judicial powers were terminated. In this framework from the
administrative angle it has to take up as its interlocutor the Eyup
District Governor's Office, the Fatih Prosecutor's Office and the Office
of the Governor of Istanbul.

Although on every occasion he expresses support for Turkey's EU
membership it is no secret that Patriarch Bartholomeos has issued
statements in which he implied that the path to EU membership would be
via the "modification of the Patriarchate's status and the reopening of
the seminary". The statements the leaders and officials of the EU member
countries to this effect, the European Commission's Progress Reports on
Turkey and the European Parliament decisions, are of a nature that
provides support to that stance. For example, in its year 2000 Progress
Report the European Commission stressed that the "regardless of whether
they are covered by the 1923 Lausanne Treaty or not, the concrete
demands of all non-Muslim segments should be duly examined including the
problem of the Heybeliada Seminary remaining closed."

On the other hand, one sees that Bartholomeos, who has served as the
Fener Greek patriarch since 1991, has had talks with western heads of
state and government, putting on the agenda issues such as the
Patriarchate's status and the reopening of the seminary though he should
not be engaging in international activities without permission from the
Council of Ministers. During his frequent visits to the USA he has had
the opportunity --with more ease than would a visiting head of state--
to meet with the high level American officials including the president
and the secretary of state. As a result of these talks the reopening of
the seminary becomes a major item on the agenda during the
aforementioned leaders' and officials' talks with Turkish government

The fact that a Greek-Greek Cypriot population of over 2.5 million lives
in the USA, carrying out a powerful lobbying activity, and the
importance the EU attaches to the Patriarchate in the framework of its
Balkan policy, indicates that the pressures and the impositions on
Turkey on this issue will be continuing. A significant part of the
peoples living in the Balkans --starting with Greece-- are Orthodox and
there is a clash of interests in the region between the EU and Russia.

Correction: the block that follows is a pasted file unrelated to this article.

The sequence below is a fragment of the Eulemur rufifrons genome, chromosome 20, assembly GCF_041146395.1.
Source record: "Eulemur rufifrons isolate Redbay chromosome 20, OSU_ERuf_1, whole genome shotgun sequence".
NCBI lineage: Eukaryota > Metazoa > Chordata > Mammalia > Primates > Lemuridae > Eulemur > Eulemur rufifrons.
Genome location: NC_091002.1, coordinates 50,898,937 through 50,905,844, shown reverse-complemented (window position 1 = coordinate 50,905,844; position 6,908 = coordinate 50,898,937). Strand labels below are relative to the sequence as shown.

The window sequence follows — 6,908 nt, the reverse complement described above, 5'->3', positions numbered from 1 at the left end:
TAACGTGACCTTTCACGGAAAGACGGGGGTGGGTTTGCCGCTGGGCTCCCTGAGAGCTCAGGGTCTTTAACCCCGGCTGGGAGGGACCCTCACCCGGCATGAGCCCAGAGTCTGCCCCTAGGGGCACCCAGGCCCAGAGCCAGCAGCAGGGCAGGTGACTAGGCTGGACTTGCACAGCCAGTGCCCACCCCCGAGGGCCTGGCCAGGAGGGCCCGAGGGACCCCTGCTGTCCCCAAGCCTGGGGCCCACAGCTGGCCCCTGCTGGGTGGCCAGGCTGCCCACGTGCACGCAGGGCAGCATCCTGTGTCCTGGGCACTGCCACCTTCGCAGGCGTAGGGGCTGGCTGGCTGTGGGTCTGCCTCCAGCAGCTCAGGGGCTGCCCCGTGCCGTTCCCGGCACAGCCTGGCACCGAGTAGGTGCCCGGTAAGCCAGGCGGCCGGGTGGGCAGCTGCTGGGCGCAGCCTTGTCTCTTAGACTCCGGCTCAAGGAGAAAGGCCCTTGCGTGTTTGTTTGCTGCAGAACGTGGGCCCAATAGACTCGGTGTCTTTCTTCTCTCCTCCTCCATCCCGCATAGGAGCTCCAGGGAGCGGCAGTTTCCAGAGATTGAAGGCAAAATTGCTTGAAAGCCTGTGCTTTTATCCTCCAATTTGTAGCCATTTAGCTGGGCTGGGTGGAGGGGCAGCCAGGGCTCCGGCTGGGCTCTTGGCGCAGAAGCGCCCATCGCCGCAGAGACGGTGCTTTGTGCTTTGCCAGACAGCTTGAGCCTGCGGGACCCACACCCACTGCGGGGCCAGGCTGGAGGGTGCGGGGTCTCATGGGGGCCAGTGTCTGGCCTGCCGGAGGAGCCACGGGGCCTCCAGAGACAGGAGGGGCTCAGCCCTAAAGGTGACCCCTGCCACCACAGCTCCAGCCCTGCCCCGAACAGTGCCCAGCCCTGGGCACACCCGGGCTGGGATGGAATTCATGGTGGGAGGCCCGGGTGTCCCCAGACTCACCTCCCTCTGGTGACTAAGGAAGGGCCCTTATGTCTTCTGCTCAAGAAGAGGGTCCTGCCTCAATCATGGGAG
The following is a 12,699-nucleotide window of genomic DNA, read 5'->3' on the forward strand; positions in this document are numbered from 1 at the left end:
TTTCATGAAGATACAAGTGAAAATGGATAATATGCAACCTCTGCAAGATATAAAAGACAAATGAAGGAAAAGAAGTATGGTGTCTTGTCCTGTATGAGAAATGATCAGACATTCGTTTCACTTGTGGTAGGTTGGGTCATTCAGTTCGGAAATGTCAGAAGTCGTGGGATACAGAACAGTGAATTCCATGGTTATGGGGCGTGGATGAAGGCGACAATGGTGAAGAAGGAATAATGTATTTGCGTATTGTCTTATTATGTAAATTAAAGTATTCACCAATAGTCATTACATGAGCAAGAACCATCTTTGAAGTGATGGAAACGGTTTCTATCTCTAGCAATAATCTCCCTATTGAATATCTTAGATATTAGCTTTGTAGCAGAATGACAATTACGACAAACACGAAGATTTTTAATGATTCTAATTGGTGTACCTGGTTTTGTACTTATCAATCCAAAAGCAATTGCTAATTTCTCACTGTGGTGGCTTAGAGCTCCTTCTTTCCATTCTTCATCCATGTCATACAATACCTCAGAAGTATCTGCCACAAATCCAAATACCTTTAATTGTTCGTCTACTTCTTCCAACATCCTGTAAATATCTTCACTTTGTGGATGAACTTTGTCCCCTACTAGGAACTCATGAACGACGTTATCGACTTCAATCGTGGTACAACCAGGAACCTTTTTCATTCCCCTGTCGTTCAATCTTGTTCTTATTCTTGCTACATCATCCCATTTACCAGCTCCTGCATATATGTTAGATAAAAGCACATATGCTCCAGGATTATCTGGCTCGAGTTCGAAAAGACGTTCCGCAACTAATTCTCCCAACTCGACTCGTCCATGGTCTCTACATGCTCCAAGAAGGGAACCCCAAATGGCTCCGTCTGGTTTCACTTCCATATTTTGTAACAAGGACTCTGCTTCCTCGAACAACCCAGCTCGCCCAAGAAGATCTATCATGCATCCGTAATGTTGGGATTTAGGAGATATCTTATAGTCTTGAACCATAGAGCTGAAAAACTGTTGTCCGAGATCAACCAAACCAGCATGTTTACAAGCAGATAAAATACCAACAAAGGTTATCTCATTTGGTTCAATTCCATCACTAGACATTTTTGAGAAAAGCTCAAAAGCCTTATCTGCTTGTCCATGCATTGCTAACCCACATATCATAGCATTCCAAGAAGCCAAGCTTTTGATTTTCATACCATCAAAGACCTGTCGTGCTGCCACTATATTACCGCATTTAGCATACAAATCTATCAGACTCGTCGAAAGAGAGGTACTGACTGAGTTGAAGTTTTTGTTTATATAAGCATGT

This constitutes a major factor causing the EU to display an interest in
this issue.

One could also say that the remarks made during the Reuters interview
with the patriarch run parallel to the statement the patriarch had made
on Oct. 3, 2002 after meeting with EU Commission President Romano
Prodi.  At that time the patriarch had said that he had explained to
Prodi that in Turkey the minority rights and the rights given to the
foreign foundations were not enough. He had said that he understood that
the EU would not give Turkey a date for the talks at its December 2002
Copenhagen summit and that they were expecting bolder steps.

In this framework one could say that the latest development as well
contains a message, an indirectly conveyed threat aimed at benefiting
from the Turkish government's eagerness to obtain from the EU a date for
the talks and, therefore, to prevent the Progress Report to be issued
prior to the 2004 summit from making negative comments on this issue.
Thus, one thinks that the aim is to cover significant ground in the
context of the "ecumenical" claims by ensuring the reopening of the
clerical school that has remained closed for 33 years. (Sema Sezer,
Balkan Studies Desk, Chairwoman)

Copyright ©1999-2004 ASAM Tüm hakki saklidir.


Yesterday's demonstration brings back agonizing memories of another
serendipity of history coinciding with the Cyprus conflict: The infamous
1955 Pogrom (a.k.a. "The Night of St. Bartholomew of Rômiosynê") aimed
at the defenseless Greek minority of Istanbul [1]

It is worth mentioning --in closing-- that the protesters demanded,
among other things, the re-opening of the 'Closed Gate' of the
Patriarchate [... from which Patriarch Gregorios E' (Gregory V, later
sanctified as St. Gregory Holy Martyr-Hieromartyr) was hanged on Easter
Sunday 1821] http://www.turkishpress.com/turkishpress/news.asp?ID=26341
, to which the Patriarchate responded by issuing the following

"There is the memory of a Patriarch here. It is not possible to open
this door because it is reinforced with marble."


A solemn reminder in the true spirit of Turkish-Greek rapprochement.



[1] See the editorial by Speros Vryonis Jr. titled "Eye on History:
September 6, 1955 Krystallnacht in Constantinople"

AND the book by Leonidas Koumakis titled _The Miracle: A True Story_
translated in English by Pat Tsekouras
http://www.greece.org/genocide/books/miracle/p1-70.htm and in French by
N. Lygeros http://lygeros.free.fr/Le_miracle_de_Leonidas_Koumakis.html
(both highly recommended)

See pictures by journalist and photo-reporter D. Kaloumenos depicting
scenes from the aftermath of "The Night of St. Bartholomew of
Rômiosynê". The latter expression was used by Andreas Lambikês, editor
of the 'Eleftherê Fonê' (Free Voice), a high circulation Greek newspaper
in Istanbul in the 1950s, for which he was arrested and imprisoned